2. You can take over-the-counter medications to reduce your pain level and use ice packs to decrease inflammation (20 minutes every hour). Remember to have a barrier such as a wash cloth or paper towel between your skin and the ice.
  3. Call your dentist right away so you can have your tooth examined.


Dental Crown Comes Off

If your crown comes off, try not to swallow it.

Initial Treatment
  1. Put a dab of petroleum jelly or a temporary cement made for securing dental crowns (e.g., Dentemp OS) on the back of the crown: This will allow it to temporarily bond to your tooth. Do not bite down very hard on the crown.
  2. Make an appointment with your dentist right away so the crown can be re-secured properly.


A Broken Jaw or Jaw Pain

If you have been involved in an accident and you have jaw pain, contact your dentist or go to the emergency room as soon as possible. You may have difficulty or be unable to close your jaw or get your teeth to align properly.

Initial Treatment
  1. Control inflammation with cold compresses/ice and avoid eating solid food until you are evaluated by your dentist or emergency physician.
  2. Stabilize your jaw by wrapping gauze beneath it and tying it on top of your head.
  3. Since a dislocated or broken jaw may make breathing difficult or cause significant bleeding, be sure to go to your dentist or the nearest emergency room immediately.

Painful, Infected, or an Abscess Tooth

If you believe you have an oral infection, seek help right away. You should never try to treat an infection yourself.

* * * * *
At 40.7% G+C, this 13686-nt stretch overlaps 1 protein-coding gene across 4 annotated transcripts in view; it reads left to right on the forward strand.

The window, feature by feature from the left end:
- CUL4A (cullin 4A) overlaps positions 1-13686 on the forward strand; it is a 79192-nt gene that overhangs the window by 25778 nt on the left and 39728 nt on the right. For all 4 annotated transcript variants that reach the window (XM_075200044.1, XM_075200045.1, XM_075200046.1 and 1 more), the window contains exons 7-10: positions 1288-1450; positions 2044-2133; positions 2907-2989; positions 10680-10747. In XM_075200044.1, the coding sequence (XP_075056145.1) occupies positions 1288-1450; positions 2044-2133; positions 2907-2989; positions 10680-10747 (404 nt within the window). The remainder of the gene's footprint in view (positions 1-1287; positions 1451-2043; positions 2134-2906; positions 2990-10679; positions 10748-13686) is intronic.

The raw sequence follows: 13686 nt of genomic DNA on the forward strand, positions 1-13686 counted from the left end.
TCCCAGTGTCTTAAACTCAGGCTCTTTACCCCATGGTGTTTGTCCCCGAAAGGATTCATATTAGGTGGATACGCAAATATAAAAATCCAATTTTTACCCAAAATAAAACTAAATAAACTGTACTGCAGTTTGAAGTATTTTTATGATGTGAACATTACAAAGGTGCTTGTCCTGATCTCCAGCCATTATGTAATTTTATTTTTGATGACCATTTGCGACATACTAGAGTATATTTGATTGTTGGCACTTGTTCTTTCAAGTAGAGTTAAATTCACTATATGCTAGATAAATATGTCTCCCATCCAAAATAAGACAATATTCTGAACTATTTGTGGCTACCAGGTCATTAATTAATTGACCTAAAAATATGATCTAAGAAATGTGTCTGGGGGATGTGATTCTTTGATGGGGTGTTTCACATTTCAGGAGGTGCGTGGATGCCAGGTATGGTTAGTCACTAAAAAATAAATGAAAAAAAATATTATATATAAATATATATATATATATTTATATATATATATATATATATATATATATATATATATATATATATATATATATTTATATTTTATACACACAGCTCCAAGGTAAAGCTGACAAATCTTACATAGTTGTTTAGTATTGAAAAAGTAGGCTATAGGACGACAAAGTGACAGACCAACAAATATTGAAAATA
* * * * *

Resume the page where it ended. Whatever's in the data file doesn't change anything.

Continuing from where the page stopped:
Initial Treatment
  1. Using warm water, rinse your mouth.
  2. Gently floss to ensure there is no debris caught between your teeth. Avoid placing aspirin against the gums because it can burn your gum tissue.
  3. Call your dentist and make an appointment.

Recognizing a Dental Emergency

If you have any of the signs below, contact your dentist right away.

Signs of a dental emergency may include:
  • severe pain;
  • bleeding;
  • inflammation in the face, mouth, jaw and/or sometimes in your neck;
  • pain when biting down or when attempting to chew foods;
  • loose tooth/teeth;
  • knots, bulges and/or swelling of the gums.

Tips for Preventing Dental Emergencies

You can prevent some dental emergencies by:
  • avoiding very hard foods or chewing ice;
  • practicing good oral hygiene;
  • protecting your teeth by wearing a mouthguard when playing sports;
  • wearing a mouthguard as you sleep if you grind your teeth or have bruxism;
  • visiting your dental hygienist twice a year for your dental cleanings as well as your dentist for your checkups;
  • addressing any dental issues that arise within a timely manner.

While some dental injuries cannot be avoided, taking good care of your teeth now can prevent dental emergencies associated with abscesses, gum infections and broken teeth due to grinding or bruxism.

Williams, Daily & Frazier Dental is a family and cosmetic dentist in Raleigh, NC with a dedicated team of dentists, assistants, hygienists and administrators who are enthusiastic in their commitment to their patients. We offer dental implants, Invisalign teeth straightening, in-office and home teeth whitening options, and Oral-B electric toothbrushes.
Contact Williams, Daily & Frazier at (919) 846-9070 for more information and to schedule an appointment today.